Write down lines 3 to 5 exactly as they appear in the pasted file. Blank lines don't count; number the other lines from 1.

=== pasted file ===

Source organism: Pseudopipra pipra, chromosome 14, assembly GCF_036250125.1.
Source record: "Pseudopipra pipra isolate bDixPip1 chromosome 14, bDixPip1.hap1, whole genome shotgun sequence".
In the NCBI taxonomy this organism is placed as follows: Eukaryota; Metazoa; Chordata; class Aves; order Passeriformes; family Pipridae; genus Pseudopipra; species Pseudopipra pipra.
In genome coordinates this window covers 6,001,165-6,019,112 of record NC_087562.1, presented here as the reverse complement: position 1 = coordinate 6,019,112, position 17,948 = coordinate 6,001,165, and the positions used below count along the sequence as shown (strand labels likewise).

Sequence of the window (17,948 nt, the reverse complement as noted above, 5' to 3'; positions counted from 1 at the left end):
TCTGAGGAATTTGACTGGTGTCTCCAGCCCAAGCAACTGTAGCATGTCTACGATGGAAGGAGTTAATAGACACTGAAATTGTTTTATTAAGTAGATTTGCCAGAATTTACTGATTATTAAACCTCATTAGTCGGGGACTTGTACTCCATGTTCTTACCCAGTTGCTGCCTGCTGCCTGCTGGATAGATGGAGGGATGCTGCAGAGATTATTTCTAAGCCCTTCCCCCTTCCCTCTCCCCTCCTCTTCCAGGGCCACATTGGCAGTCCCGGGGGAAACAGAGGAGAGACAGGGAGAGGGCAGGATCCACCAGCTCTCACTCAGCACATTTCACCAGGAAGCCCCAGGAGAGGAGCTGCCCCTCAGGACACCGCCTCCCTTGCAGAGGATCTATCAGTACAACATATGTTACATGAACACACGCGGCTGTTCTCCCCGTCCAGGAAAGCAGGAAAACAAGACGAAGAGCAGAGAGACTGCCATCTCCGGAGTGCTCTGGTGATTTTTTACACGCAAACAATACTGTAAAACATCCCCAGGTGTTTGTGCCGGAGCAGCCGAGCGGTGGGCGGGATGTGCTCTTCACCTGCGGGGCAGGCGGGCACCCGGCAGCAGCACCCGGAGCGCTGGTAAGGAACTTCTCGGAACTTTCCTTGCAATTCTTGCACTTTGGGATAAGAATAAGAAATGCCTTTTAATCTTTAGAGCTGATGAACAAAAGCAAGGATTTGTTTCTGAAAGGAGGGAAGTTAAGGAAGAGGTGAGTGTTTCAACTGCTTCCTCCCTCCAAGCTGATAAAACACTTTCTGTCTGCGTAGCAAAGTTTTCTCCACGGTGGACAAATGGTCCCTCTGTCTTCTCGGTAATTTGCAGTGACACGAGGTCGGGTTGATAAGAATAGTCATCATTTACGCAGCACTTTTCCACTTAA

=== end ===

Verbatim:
In the NCBI taxonomy this organism is placed as follows: Eukaryota; Metazoa; Chordata; class Aves; order Passeriformes; family Pipridae; genus Pseudopipra; species Pseudopipra pipra.
In genome coordinates this window covers 6,001,165-6,019,112 of record NC_087562.1, presented here as the reverse complement: position 1 = coordinate 6,019,112, position 17,948 = coordinate 6,001,165, and the positions used below count along the sequence as shown (strand labels likewise).

Sequence of the window (17,948 nt, the reverse complement as noted above, 5' to 3'; positions counted from 1 at the left end):